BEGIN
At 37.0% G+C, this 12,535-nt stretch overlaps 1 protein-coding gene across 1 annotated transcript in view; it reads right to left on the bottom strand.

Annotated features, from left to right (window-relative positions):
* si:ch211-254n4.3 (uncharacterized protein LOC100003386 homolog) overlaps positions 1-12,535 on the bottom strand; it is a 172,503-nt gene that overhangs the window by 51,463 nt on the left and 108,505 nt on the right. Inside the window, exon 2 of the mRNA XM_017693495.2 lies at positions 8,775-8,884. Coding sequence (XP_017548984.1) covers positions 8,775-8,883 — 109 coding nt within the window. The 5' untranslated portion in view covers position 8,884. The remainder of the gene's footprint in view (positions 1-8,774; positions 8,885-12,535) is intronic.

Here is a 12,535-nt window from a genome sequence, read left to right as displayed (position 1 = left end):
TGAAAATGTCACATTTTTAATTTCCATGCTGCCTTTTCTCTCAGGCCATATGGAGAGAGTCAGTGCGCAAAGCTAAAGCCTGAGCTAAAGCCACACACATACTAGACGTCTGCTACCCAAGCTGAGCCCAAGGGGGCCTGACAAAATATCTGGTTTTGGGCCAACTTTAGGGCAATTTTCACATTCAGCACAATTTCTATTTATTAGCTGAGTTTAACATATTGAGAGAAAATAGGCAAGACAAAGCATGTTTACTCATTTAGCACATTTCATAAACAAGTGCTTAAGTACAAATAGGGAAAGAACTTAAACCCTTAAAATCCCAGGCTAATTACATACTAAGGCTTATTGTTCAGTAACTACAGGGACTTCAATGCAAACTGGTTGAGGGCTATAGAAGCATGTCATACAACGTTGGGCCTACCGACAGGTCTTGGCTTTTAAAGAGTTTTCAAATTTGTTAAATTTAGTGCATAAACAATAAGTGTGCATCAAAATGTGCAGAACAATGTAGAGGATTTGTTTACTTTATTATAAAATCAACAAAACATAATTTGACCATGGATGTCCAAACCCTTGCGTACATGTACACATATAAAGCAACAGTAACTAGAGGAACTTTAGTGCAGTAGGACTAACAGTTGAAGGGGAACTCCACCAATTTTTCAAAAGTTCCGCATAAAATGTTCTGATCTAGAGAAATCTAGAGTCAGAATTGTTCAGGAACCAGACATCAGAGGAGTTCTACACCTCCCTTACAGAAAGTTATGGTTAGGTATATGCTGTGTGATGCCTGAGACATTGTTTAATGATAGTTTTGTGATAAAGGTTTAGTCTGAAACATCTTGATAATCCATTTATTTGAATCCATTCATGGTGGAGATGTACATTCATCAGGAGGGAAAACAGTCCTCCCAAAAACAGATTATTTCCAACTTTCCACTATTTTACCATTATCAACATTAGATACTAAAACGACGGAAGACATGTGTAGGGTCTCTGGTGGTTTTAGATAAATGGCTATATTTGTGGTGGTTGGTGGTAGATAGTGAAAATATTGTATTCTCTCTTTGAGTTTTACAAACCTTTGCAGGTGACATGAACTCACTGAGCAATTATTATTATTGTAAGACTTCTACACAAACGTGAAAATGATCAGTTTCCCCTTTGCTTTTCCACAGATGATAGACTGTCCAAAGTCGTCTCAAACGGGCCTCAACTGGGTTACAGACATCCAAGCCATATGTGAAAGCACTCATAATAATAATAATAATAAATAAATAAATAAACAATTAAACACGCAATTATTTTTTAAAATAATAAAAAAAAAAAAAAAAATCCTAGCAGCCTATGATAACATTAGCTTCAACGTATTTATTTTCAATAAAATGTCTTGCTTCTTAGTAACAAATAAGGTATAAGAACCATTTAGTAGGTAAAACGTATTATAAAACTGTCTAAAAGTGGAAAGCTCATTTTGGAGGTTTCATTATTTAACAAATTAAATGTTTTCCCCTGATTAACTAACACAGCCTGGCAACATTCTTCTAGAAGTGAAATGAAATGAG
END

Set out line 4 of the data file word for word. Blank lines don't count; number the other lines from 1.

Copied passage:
Here is a 12,535-nt window from a genome sequence, read left to right as displayed (position 1 = left end):